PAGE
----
This grant will enable us to test an innovative new strategy to stimulate ‘personalized’ immunity against a patient’s metastatic breast cancer, in the hopes of provoking specific anti-tumor immune responses (T-cell responses) against distant metastases.

Dr. Vincent will be working with us to test this immunotherapy in mice with triple negative breast cancer to determine if we can stimulate and elicit ‘personalized’ anti-tumor immunity against metastatic breast cancer. We are especially excited about the translational potential of this project, as an ”off-the-shelf” therapy that could even be paired with other immunotherapies that have shown some potential in breast cancer, such as immune checkpoint inhbition.

The next step will be to test this optimized strategy in Phase I proof-of-concept clinical trials at Duke and UNC in conjunction with biotech company *Replicate Bioscience, Inc., the maker of the vaccine tested in our proposal. This collaboration will be essential to moving into the next phase of research — clinical trials.

Who are your other collaborators on the project?

ZH:Our team also includes multiple advocates and collaborators who are essential for our team.

These patient advocates will be an active part of our team and will meet with us on a regular basis to see data and provide feedback. In the long term, they’ll be instrumental to patient engagement and advocacy in support of the Phase I clinical trial.

The patient advocates include:

Melissa Van Lokeren, who is living with metastatic breast cancer, is an advocate for the UNC Breast Specialized Program of Research Excellence and is on the leadership team of the UNC Patients and Researchers Together (PART) initiative to increase awareness and donations of biospecimens for cancer research at UNC Lineberger.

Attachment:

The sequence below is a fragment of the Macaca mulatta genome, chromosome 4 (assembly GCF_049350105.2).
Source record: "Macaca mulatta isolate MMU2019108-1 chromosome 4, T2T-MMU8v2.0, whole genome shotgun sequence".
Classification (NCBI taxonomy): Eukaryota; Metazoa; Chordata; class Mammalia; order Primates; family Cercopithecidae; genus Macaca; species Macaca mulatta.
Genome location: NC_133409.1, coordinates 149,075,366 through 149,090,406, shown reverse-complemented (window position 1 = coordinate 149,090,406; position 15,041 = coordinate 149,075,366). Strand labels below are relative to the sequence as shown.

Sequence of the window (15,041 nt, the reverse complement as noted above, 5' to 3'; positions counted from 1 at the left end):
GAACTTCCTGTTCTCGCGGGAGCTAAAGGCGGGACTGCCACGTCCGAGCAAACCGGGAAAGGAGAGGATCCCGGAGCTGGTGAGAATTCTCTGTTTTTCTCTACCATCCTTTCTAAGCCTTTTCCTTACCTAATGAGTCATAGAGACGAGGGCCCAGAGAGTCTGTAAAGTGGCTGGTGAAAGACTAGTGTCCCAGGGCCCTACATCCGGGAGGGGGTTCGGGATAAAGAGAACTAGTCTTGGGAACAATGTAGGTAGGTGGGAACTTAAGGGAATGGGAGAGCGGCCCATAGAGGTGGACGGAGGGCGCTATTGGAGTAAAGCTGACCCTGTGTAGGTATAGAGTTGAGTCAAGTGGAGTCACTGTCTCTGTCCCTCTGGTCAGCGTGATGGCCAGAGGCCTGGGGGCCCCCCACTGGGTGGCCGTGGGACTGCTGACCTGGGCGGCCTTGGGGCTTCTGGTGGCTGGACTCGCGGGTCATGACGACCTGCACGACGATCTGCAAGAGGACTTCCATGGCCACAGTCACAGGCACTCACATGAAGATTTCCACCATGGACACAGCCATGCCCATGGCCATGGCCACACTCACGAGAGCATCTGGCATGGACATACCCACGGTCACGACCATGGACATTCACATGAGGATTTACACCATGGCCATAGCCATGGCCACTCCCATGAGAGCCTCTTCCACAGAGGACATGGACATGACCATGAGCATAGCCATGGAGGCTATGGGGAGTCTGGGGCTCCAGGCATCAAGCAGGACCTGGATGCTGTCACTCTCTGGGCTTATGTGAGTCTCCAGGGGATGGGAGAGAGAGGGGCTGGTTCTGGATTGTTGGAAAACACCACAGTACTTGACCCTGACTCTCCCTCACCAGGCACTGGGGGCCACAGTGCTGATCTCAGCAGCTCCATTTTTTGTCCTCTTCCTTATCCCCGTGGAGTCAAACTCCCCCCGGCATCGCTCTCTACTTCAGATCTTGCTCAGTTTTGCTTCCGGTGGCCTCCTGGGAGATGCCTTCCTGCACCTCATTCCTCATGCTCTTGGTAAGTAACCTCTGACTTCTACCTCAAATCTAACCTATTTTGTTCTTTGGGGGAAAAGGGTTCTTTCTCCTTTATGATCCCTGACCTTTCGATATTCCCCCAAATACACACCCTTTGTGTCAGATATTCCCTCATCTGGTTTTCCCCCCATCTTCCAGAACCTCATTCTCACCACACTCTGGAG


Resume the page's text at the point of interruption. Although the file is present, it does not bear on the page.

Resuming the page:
Katherine (Katie) Mackin, PA, MHSc, is a cancer research advocate who is living with metastatic breast cancer. Katie was diagnosed in January 2018 at age 34 with stage 4 (metastatic) breast cancer when her son was just eight months old. She underwent targeted treatment, radiation, chemotherapy, and reconstructive spine surgery to avoid becoming paralyzed. Katie works full time as a physician assistant at an orthopaedics clinic and has been actively involved in breast cancer research advocacy since 2020 through her work with Duke Cancer Institute (DCI) and the Duke Brain and Spine Metastasis Center at DCI. Prior to her metastatic breast cancer diagnosis, she trained and worked as a physician assistant, as an emergency medical technician, and as a research associate in a lab at Duke.

“These life experiences have provided me with the knowledge to both understand the medicine and the science behind the proposed research, as well as appreciate what is truly important to metastatic patients to ensure this is not lost in the process of conducting such intricate research. Recent collaboration with breast cancer researchers has enabled me to share my perspective as they develop grant applications.” – Katie Mackin

Rhonda Howell is an active advocate for patients and cancer research who’s been living with stage 4 metastatic breast cancer (and in active treatment at DCI) for about six years. She was originally diagnosed with stage 2 breast cancer at age 34. After a double mastectomy, four rounds of chemotherapy, 35 radiation treatments and taking daily tamoxifen, she was declared cancer free. However, two years later, in 2015, she was diagnosed with stage 4 (metastatic) breast cancer, with metastases to her liver and bones. She was 36 years old at the time and her son was three. Rhonda recently celebrated her 42nd birthday. She has raised thousands in research funds, including for Komen.

*Zachary Hartman, PhD, with Duke professor Herbert Kim Lyerly, MD, are co-founders and scientific advisors with this Duke spinout

Hartman Vincent with a check
(photo courtesy of Susan G. Komen)
This page was reviewed on 02/19/2024